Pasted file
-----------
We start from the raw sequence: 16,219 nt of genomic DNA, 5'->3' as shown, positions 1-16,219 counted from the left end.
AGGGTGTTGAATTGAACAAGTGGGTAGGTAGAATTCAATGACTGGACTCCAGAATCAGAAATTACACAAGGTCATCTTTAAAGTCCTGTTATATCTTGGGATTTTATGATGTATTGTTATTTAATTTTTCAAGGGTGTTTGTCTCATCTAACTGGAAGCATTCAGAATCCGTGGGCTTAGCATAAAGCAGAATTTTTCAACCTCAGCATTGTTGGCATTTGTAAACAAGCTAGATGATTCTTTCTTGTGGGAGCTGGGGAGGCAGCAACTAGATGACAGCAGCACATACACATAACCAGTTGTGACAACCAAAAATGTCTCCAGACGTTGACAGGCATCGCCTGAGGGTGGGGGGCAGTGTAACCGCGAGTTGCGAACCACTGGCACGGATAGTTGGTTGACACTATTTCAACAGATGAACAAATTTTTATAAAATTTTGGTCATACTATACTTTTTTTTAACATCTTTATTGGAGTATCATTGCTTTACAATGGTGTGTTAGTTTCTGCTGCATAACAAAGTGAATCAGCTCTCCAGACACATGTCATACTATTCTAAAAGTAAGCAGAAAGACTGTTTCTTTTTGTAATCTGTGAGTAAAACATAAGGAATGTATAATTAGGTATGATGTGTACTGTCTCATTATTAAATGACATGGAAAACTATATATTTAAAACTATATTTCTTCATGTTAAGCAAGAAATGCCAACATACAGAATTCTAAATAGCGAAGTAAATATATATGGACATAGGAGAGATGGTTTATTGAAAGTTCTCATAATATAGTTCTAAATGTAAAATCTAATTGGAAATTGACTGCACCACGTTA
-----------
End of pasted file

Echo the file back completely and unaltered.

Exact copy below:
We start from the raw sequence: 16,219 nt of genomic DNA, 5'->3' as shown, positions 1-16,219 counted from the left end.
AGGGTGTTGAATTGAACAAGTGGGTAGGTAGAATTCAATGACTGGACTCCAGAATCAGAAATTACACAAGGTCATCTTTAAAGTCCTGTTATATCTTGGGATTTTATGATGTATTGTTATTTAATTTTTCAAGGGTGTTTGTCTCATCTAACTGGAAGCATTCAGAATCCGTGGGCTTAGCATAAAGCAGAATTTTTCAACCTCAGCATTGTTGGCATTTGTAAACAAGCTAGATGATTCTTTCTTGTGGGAGCTGGGGAGGCAGCAACTAGATGACAGCAGCACATACACATAACCAGTTGTGACAACCAAAAATGTCTCCAGACGTTGACAGGCATCGCCTGAGGGTGGGGGGCAGTGTAACCGCGAGTTGCGAACCACTGGCACGGATAGTTGGTTGACACTATTTCAACAGATGAACAAATTTTTATAAAATTTTGGTCATACTATACTTTTTTTTAACATCTTTATTGGAGTATCATTGCTTTACAATGGTGTGTTAGTTTCTGCTGCATAACAAAGTGAATCAGCTCTCCAGACACATGTCATACTATTCTAAAAGTAAGCAGAAAGACTGTTTCTTTTTGTAATCTGTGAGTAAAACATAAGGAATGTATAATTAGGTATGATGTGTACTGTCTCATTATTAAATGACATGGAAAACTATATATTTAAAACTATATTTCTTCATGTTAAGCAAGAAATGCCAACATACAGAATTCTAAATAGCGAAGTAAATATATATGGACATAGGAGAGATGGTTTATTGAAAGTTCTCATAATATAGTTCTAAATGTAAAATCTAATTGGAAATTGACTGCACCACGTTA